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An Imperial Presidency: Examining Obama’s History of Legislating by Executive Fiat

In the coming days, the House of Representatives is expected to vote on the Preserving Work Requirements for Welfare Programs Act, legislation to rein in the president’s latest effort to change federal law without congressional consent. In preparation for the upcoming vote, the House Education and the Workforce Committee compiled the following materials to highlight this and other recent examples of the president’s penchant for executive overreach:

Gutting Successful Welfare Reform Law

The move [to waive work requirements in welfare reform law] is vintage Obama, and it contains several of his administration’s most dubious hallmarks. It is legally suspect, ignoring both the letter of the law and the clear intent of Congress to specifically shield welfare reform from willy-nilly rewriting at the hands of federal bureaucrats. It reflects the administration’s taste for the selective enforcement of the laws it is sworn to uphold.
- National Review Online, “Farewell, Welfare Reform,” July 17, 2012

When President Obama recently announced plans to eviscerate the nation’s signature welfare reform law by waiving key work requirements, supporters of reform were outraged – but not entirely surprised. After all, the president has a history of choosing politics over real reforms, even going so far as to admit he’d like to “bypass Congress and change the laws on my own.”

The Washington Post called the president’s action “bad policy that isn’t going to help either the economy or Obama’s economic record.” Refusing to stand by as the president once again chooses politics over reform, Republican leaders in the House and Senate swiftly introduced the Preserving Work Requirements for Welfare Programs Act (H.R. 6140/ S. 3397). This important legislation will protect the successful work requirements under current law and prohibit the administration from altering or waiving the requirements in the future.

Endorsing Unconstitutional Recess Appointments to Advance a Culture of Union Favoritism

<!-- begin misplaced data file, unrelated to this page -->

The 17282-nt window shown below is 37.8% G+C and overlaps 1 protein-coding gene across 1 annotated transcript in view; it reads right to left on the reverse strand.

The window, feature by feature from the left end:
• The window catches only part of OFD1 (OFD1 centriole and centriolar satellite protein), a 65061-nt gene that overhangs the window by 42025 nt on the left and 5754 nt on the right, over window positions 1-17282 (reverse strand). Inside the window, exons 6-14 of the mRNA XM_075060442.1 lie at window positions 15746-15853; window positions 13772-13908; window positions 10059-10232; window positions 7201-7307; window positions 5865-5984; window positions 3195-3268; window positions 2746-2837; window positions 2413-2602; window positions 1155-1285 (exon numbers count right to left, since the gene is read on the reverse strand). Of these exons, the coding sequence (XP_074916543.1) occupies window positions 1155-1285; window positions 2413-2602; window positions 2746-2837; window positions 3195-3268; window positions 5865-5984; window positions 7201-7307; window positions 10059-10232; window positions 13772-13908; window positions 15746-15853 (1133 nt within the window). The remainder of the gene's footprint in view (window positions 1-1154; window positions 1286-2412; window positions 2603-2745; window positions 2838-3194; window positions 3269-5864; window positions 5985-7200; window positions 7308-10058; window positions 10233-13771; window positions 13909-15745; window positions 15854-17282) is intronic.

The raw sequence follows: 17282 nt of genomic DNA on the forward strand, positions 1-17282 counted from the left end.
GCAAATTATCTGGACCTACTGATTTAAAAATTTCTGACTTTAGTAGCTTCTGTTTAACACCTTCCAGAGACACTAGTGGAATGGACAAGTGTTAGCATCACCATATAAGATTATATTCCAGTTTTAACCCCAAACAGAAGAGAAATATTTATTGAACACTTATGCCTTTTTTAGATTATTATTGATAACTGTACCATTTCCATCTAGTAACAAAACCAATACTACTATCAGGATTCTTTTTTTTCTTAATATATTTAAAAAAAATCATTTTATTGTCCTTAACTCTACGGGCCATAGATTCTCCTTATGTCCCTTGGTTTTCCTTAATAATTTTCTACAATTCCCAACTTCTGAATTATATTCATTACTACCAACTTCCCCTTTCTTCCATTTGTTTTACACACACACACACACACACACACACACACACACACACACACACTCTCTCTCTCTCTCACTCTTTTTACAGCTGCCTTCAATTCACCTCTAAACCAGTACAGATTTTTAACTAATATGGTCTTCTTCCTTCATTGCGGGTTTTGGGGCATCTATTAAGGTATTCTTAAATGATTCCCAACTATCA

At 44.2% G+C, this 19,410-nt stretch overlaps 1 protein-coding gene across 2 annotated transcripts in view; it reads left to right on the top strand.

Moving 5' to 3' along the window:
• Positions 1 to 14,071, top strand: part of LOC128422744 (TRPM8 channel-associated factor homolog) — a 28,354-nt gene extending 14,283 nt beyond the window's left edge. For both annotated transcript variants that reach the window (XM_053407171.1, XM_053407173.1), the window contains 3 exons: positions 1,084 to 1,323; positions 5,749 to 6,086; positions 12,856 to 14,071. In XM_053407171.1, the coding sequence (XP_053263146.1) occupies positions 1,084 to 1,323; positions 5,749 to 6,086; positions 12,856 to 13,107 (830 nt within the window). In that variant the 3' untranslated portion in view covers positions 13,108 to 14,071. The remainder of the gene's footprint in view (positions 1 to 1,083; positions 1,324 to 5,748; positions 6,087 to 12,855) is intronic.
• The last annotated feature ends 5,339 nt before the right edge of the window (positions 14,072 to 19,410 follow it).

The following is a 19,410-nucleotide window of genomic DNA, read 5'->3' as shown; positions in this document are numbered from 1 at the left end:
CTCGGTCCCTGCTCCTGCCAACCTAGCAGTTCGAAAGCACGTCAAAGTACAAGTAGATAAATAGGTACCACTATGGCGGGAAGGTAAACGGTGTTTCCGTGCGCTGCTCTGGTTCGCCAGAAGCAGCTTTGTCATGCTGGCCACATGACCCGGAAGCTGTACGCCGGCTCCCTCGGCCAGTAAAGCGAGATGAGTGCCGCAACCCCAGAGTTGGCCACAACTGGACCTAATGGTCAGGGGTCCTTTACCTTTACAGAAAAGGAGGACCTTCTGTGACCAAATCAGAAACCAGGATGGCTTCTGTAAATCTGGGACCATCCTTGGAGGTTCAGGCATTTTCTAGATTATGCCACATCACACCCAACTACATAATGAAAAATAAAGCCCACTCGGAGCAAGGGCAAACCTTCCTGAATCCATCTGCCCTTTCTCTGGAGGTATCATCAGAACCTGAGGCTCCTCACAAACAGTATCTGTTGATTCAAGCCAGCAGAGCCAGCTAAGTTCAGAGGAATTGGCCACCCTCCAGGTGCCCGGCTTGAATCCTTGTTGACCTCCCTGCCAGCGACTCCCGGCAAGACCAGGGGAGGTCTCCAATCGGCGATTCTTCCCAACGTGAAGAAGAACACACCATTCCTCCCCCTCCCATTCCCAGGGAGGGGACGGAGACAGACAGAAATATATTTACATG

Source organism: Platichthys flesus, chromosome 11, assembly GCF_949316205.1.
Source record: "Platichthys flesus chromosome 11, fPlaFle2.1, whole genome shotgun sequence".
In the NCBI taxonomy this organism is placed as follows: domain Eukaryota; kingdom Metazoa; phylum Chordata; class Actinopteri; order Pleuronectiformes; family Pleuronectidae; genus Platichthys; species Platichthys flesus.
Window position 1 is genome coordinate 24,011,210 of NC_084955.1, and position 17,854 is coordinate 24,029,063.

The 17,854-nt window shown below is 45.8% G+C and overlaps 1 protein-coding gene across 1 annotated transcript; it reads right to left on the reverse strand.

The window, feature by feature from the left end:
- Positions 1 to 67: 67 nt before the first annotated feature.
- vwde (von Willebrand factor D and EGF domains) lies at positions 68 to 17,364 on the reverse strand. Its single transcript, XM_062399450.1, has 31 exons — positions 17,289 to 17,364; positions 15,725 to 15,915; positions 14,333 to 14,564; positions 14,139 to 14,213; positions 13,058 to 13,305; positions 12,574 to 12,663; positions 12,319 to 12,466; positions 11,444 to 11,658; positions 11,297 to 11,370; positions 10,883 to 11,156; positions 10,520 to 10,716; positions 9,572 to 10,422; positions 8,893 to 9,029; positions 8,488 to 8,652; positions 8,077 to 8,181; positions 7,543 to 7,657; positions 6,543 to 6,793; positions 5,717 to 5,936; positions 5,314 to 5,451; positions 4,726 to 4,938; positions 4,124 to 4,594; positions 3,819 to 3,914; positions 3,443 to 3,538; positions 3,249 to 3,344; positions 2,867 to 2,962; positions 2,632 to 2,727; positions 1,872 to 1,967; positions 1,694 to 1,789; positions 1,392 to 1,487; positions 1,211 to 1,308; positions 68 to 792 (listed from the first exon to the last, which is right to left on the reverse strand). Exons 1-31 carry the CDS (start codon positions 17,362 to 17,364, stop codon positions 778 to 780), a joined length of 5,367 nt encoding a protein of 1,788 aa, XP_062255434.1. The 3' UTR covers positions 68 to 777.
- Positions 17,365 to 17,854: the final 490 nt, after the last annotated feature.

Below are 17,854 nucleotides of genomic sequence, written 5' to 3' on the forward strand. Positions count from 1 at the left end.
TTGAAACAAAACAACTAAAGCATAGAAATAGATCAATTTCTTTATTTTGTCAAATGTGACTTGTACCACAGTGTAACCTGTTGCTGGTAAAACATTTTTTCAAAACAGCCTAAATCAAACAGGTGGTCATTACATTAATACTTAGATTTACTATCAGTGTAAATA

Congress, again including members of his own party, wouldn't pass [the president’s] "card-check" legislation eliminating secret ballots in union elections. So he stacked the National Labor Relations Board (NLRB) with appointees who pushed through a "quickie" election law to accomplish much the same... In January, when the Senate refused to confirm Mr. Obama's new picks for the NLRB, he proclaimed the Senate to be in "recess" and appointed the members anyway, making a mockery of that chamber's advice-and-consent role.
- Wall Street Journal, “Obama’s Imperial Presidency,” July 5, 2012

Democrats in Washington have long sought to increase the influence of their friends in Big Labor by passing an anti-worker “card check” scheme. The misnamed Employee Free Choice Act would enhance the power of union bosses by effectively eliminating secret ballot union elections. The American public overwhelmingly opposed card check, and despite years of trying, the legislation never passed Congress.

Not taking “no” for an answer, friends of Big Labor have taken their job-destroying agenda to the National Labor Relations Board, which has been all too eager to advance union-friendly policies. Since President Obama took office, the NLRB has restricted workers' right to a secret ballot election, empowered union bosses to gerrymander the workplace, and advanced an ambush election rule that will undermine employer free speech and worker free choice.

The president’s unconstitutional recess appointments help ensure anti-worker policies continue wreaking havoc on America’s workplaces. In defense of workers and employers, the House of Representatives has taken action to hold the activist NLRB accountable. Proposals that rein in the power of the activist NLRB and restore long-standing workforce protections have received bipartisan support, and Congress stands ready to take further action to defend the rights of workers and employers.

Undermining Education Reform Efforts with a Controversial Waivers Scheme

In the heat of an election year, the Obama administration has maneuvered around Congress, using the waivers to advance its own education agenda… The waivers appear to follow an increasingly deliberate pattern by the administration to circumvent lawmakers.
- New York Times, “‘No Child’ Law Whittled Down by White House,” July 6, 2012

Both the House and Senate education committees have approved legislation to reform the nation’s K-12 education system – but instead of working with Congress to complete the reauthorization process and fix a broken law, the Obama administration has largely ignored these efforts in favor of advancing a conditional waivers scheme that coerces states to adopt the president’s preferred education policies.

More than half the country is now in the process of implementing the administration’s vision for K-12 education. However, aside from the dubious legal precedent for offering ‘conditional waivers,’ the president’s waivers scheme ultimately raises more questions than it answers. States must spend significant resources altering their school systems knowing that the law – or the administration’s policies – could change at any time. As a result, the future of K-12 education in America is more uncertain than ever before.

As the Wall Street Journal aptly noted, “Mr. Obama proposes, Congress refuses, he does it anyway.” But just what has all this imperial action gotten us?

In the words of Washington Post columnist Charles Krauthammer, “It’s hard to call someone imperial who’s failed so consistently. Or maybe not. You can surely be imperial and unsuccessful. Waterloo comes to mind.”

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